Despite the economic identity that exists between the firm and its security holders, fiduciary obligation is at present dichotomized between federal and state legal systems which have no very close connection to one another; the federal system dominates the security holder level while the various state systems dominate at the firm level. The position argued for in this article is favorable to the idea of federal legislation in the field of managerial conduct. In Part II, next following, I try- using the freezeout of minority shareholders as my main illustration- to develop the idea of specific solutions for fiduciary problems and to show why nothing short of legislative action will meet the current need. In Part III, I argue the case for federal legislation a bit further, and I offer some suggestions about the administration of the federal statute that might emerge and the role of the SEC. My conclusion, overall, is that the adoption of a federal fiduciary standards act would be a progressive development in the field of company law, and that the time to begin working on the shape and substance of such a statute is now.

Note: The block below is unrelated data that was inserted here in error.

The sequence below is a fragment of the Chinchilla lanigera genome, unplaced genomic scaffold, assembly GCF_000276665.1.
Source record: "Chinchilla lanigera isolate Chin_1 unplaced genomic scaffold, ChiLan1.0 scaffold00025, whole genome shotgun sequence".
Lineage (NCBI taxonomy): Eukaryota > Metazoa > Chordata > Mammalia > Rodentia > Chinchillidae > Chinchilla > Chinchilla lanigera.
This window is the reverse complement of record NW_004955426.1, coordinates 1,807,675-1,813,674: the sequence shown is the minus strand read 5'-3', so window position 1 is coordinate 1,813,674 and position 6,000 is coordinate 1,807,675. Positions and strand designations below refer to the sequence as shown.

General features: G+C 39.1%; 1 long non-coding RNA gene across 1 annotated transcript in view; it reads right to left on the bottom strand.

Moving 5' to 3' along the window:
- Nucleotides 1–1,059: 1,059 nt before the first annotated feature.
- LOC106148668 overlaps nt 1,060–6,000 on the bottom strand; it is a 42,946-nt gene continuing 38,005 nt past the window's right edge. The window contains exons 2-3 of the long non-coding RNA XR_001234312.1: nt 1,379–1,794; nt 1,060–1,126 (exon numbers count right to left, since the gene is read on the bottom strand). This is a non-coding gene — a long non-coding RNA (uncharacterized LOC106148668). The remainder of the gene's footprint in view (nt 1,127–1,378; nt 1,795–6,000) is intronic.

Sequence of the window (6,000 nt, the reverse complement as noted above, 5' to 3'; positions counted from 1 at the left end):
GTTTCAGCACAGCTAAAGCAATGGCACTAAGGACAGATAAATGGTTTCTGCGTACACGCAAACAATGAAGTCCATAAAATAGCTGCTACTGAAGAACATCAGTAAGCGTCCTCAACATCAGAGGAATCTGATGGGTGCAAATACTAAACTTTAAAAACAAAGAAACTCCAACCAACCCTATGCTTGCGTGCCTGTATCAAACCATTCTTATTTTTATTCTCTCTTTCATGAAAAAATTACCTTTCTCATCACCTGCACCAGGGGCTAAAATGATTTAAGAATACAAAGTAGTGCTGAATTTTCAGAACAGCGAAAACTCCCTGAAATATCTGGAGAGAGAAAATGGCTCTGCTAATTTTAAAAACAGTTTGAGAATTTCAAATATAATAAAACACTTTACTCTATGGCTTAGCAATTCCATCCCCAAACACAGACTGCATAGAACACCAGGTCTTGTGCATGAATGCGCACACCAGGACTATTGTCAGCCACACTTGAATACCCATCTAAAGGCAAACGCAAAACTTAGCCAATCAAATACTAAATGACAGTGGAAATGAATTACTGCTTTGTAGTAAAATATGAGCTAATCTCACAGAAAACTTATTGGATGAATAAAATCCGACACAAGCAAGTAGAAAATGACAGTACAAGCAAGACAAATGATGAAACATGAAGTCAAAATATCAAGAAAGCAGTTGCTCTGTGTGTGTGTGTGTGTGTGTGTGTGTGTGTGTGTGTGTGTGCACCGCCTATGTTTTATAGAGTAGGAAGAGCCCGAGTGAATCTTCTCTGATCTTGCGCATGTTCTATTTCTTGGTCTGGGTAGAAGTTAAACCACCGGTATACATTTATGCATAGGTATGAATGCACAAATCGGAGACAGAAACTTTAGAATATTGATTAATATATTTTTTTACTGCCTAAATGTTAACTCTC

Marvin A. Chirelstein,
Towards a Federal Fiduciary Standards Act,
30 Clev. St. L. Rev.
available at http://engagedscholarship.csuohio.edu/clevstlrev/vol30/iss2/6